The pace of innovation is unprecedented. Our lives and careers have been revolutionized by the advent of digital technologies. Also, international leaders are working together to implement the United Nations’ Sustainable Development Goals, which aim to improve areas such as health, education, gender equality, energy, and more. The private sector is becoming more conscious of the economic benefits of considering the social and environmental impacts of enterprises.
So, as educators, how can we best equip our students to thrive in this volatile and uncertain, yet hopeful and exhilarating, global setting? The knowledge and abilities students need to succeed in their chosen professions and help shape a better world evolve alongside the world around them. We contend that teachers need to encourage students to think like entrepreneurs if they want their students to learn the relevant skills for the future.
Strategies to encourage innovative thinking among your students:
An entrepreneur’s mindset entails the ability to recognize and make the most of opportunities, shift gears when necessary, and see setbacks as stepping stones to growth.
An entrepreneurial frame of mind is crucial for every student who plans on going into business for themselves. Students with this outlook can become intrapreneurs, or leaders of innovation and creativity within a firm, NGO, or government agency where they eventually find employment. It can be useful in ordinary life, too, by reducing the emotional toll of mistakes and recasting missteps as instructive challenges.
Successful business educators know how to foster a can-do, risk-taking attitude in their students. They benefit, of course, from teaching a topic that requires this kind of critical thinking on the part of their students. A lot of the strategies they employ in one subject may be used in another.
In this article, I shall dig into six distinct methods in this category. As we go, keep in mind how you may adapt these methods to foster an atmosphere of innovation and creativity in your own classroom.
Project-based learning can help students forge their own academic paths:
Take the students on an adventure with no set itinerary. Get right in and have them come up with a problem that they can use to practise their problemsolving skills in teams. Ignore their requests for a plan.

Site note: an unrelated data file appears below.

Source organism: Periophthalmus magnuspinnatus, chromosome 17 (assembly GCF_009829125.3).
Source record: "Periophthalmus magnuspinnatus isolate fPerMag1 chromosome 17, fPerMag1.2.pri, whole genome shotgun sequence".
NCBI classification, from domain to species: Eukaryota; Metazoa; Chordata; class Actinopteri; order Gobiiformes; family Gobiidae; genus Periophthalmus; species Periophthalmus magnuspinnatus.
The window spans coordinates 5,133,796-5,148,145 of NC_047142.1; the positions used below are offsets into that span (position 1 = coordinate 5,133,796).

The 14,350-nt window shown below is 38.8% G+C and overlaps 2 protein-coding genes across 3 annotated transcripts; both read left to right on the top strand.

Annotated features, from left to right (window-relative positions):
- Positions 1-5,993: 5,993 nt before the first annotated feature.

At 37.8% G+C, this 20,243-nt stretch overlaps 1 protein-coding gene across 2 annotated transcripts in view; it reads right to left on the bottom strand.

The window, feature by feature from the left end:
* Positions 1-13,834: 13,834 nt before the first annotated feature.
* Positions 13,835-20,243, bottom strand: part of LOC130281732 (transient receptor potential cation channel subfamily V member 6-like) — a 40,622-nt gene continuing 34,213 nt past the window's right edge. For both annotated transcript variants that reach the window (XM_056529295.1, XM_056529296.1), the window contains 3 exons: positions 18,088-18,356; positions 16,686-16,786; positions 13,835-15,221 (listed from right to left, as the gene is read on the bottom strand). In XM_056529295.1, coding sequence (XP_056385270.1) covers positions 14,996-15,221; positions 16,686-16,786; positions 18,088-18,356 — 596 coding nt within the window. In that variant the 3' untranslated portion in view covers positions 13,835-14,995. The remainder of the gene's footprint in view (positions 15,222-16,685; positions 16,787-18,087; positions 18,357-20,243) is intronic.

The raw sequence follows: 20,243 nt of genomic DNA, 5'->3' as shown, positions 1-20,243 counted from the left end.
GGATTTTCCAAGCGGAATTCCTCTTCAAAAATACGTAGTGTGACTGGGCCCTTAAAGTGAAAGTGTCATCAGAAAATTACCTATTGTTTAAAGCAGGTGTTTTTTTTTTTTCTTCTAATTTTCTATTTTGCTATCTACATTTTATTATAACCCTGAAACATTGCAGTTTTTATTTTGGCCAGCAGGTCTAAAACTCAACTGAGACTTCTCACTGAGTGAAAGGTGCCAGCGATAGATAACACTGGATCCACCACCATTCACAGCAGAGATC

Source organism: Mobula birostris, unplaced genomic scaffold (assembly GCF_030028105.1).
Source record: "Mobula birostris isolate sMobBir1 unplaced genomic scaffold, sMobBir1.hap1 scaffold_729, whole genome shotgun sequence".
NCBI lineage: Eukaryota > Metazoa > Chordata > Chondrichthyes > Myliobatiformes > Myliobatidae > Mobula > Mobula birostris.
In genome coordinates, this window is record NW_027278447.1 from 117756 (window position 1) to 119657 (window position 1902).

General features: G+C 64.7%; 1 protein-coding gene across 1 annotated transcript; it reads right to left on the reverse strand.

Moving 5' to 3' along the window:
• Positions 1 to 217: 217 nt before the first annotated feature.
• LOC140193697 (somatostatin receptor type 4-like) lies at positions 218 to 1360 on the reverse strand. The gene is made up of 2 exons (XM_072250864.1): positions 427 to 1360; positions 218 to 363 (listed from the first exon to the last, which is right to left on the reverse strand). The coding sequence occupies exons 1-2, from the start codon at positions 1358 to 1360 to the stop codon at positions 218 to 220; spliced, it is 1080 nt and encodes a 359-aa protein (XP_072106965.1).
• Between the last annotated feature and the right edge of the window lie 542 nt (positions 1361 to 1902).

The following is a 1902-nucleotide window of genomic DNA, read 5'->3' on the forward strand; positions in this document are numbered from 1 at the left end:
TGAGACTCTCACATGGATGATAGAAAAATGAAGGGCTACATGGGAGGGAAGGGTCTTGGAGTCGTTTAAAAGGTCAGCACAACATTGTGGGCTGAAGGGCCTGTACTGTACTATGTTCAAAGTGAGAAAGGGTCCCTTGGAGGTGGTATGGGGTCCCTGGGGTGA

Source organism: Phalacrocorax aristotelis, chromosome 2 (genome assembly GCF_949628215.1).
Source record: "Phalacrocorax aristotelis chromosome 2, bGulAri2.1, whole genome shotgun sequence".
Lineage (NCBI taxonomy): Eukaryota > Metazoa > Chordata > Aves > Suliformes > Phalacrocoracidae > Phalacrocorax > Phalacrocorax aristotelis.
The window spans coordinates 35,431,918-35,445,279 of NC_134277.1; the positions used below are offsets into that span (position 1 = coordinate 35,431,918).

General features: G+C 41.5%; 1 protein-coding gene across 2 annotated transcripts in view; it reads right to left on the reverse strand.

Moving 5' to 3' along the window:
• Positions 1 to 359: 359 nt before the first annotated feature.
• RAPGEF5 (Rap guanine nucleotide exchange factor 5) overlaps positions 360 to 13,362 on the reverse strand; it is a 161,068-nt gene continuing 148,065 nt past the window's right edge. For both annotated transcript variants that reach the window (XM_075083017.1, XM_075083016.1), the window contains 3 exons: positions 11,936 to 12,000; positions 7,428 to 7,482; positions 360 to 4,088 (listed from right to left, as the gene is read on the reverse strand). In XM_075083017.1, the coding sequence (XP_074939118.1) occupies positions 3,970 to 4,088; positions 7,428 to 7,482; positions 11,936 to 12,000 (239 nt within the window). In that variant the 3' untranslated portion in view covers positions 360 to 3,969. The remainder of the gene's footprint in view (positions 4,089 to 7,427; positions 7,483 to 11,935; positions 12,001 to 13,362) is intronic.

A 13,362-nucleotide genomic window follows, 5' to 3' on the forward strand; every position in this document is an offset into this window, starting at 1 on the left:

Encourage students to think globally and explore their imaginative potential:
The term ‘unlearning’ comes to mind. It’s important to consider whether the students you’re about to teach have already formed fixed opinions or assumptions about the kinds of things you hope to alter. It’s possible, for instance, that they’ll enter your classroom assuming that you’ll provide all the answers and all the knowledge they’ll need to succeed. Plan your class so that the students present more often than you do, and take on more of an advising role.
Challenge students to be bold:
Encourage the students to include their personal experiences and professional expertise in their coursework. A more well-known admonition to ‘get out of the classroom’ may not be as effective as this. When students take charge of their own education, they can begin from a familiar and safe place of understanding and then explore new avenues of inquiry.
Acknowledge the potential of your students:
Consider many approaches that you might use to motivate your students to push themselves while maintaining their safety. You should give your students difficult assignments, but you should also make sure they get the support they require.
Show students why it’s crucial to constantly revise and enhance their strategies:
You should incorporate some room for student error into your lesson plans. Remind them that setbacks may be used as stepping stones to success by demonstrating how to grow from error. A ‘pivot’ is the term used to describe this type of action in the context of entrepreneurship. Is there a chance that students will encounter roadblocks and have to make adjustments as a result of your course?
Maintain open lines of communication with your students as you work to instill in them fresh perspectives:
Get in touch with your students outside of class (yes, that’s right) and send them messages that will help them retain the new perspective you’re trying to instill in them. Through the use of social media and messaging apps like Twitter and WhatsApp, it is simple to do so.
The global spread of COVID-19 has shown how essential an entrepreneurial mindset is for solving today’s problems. We have responded to the pandemic in various ways, including by accepting risk, being proactive, seeing opportunities, sharing information, working together, maintaining a level of flexibility, and fixing problems as they arise. Each of these characteristics is essential to the entrepreneur’s way of thinking. By inculcating such a mindset in our students, we will better prepare them to face the difficulties of the future and seize the possibilities that lie ahead.
About the Author
Dr Vimal Babu is an associate Professor of HR & OB area, SRM University-AP. He completed his graduation from the university of Delhi in History and Political Science. He has also pursued Masters in Human Resource Management followed by PhD in Management: OB/HR from Centre for Management Studies, Jamia Millia Islamia Central University, New Delhi.
His long experience of over 1.5 decades as a visiting professor, assistant professor and associate professor is a souvenir of his successful journey in this field.